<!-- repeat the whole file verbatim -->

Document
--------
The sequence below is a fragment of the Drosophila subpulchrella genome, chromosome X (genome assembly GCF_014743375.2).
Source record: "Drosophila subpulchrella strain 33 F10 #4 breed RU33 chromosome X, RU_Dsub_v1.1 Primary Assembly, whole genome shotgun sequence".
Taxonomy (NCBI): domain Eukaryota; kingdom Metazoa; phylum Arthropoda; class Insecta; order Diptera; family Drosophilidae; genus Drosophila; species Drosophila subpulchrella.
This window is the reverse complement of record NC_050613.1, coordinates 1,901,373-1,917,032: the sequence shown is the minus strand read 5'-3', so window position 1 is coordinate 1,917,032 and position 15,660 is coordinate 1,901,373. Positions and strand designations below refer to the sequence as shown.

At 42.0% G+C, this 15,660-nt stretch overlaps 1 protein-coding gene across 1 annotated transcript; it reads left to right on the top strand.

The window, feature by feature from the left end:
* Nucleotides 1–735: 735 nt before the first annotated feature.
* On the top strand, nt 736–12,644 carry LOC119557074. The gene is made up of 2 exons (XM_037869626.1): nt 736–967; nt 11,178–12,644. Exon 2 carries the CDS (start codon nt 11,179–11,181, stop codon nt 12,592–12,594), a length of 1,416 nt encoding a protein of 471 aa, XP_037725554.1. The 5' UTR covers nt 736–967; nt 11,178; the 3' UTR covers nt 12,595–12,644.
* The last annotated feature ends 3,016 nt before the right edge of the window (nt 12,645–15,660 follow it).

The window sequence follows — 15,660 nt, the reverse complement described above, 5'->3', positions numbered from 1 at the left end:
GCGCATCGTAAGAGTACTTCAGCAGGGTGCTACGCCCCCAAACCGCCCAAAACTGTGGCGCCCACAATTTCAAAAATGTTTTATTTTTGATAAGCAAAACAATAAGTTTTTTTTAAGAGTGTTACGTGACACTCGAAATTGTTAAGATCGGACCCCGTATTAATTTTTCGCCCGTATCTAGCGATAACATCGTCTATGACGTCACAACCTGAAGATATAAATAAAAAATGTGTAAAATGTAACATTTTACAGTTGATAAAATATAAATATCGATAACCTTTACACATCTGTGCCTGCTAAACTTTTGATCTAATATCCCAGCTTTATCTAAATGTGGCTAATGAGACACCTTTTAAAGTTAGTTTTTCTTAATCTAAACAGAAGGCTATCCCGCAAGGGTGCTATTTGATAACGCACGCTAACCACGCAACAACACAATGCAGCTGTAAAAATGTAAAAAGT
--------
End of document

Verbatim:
The sequence below is a fragment of the Drosophila subpulchrella genome, chromosome X (genome assembly GCF_014743375.2).
Source record: "Drosophila subpulchrella strain 33 F10 #4 breed RU33 chromosome X, RU_Dsub_v1.1 Primary Assembly, whole genome shotgun sequence".
Taxonomy (NCBI): domain Eukaryota; kingdom Metazoa; phylum Arthropoda; class Insecta; order Diptera; family Drosophilidae; genus Drosophila; species Drosophila subpulchrella.
This window is the reverse complement of record NC_050613.1, coordinates 1,901,373-1,917,032: the sequence shown is the minus strand read 5'-3', so window position 1 is coordinate 1,917,032 and position 15,660 is coordinate 1,901,373. Positions and strand designations below refer to the sequence as shown.

At 42.0% G+C, this 15,660-nt stretch overlaps 1 protein-coding gene across 1 annotated transcript; it reads left to right on the top strand.

The window, feature by feature from the left end:
* Nucleotides 1–735: 735 nt before the first annotated feature.
* On the top strand, nt 736–12,644 carry LOC119557074. The gene is made up of 2 exons (XM_037869626.1): nt 736–967; nt 11,178–12,644. Exon 2 carries the CDS (start codon nt 11,179–11,181, stop codon nt 12,592–12,594), a length of 1,416 nt encoding a protein of 471 aa, XP_037725554.1. The 5' UTR covers nt 736–967; nt 11,178; the 3' UTR covers nt 12,595–12,644.
* The last annotated feature ends 3,016 nt before the right edge of the window (nt 12,645–15,660 follow it).

The window sequence follows — 15,660 nt, the reverse complement described above, 5'->3', positions numbered from 1 at the left end:
GCGCATCGTAAGAGTACTTCAGCAGGGTGCTACGCCCCCAAACCGCCCAAAACTGTGGCGCCCACAATTTCAAAAATGTTTTATTTTTGATAAGCAAAACAATAAGTTTTTTTTAAGAGTGTTACGTGACACTCGAAATTGTTAAGATCGGACCCCGTATTAATTTTTCGCCCGTATCTAGCGATAACATCGTCTATGACGTCACAACCTGAAGATATAAATAAAAAATGTGTAAAATGTAACATTTTACAGTTGATAAAATATAAATATCGATAACCTTTACACATCTGTGCCTGCTAAACTTTTGATCTAATATCCCAGCTTTATCTAAATGTGGCTAATGAGACACCTTTTAAAGTTAGTTTTTCTTAATCTAAACAGAAGGCTATCCCGCAAGGGTGCTATTTGATAACGCACGCTAACCACGCAACAACACAATGCAGCTGTAAAAATGTAAAAAGT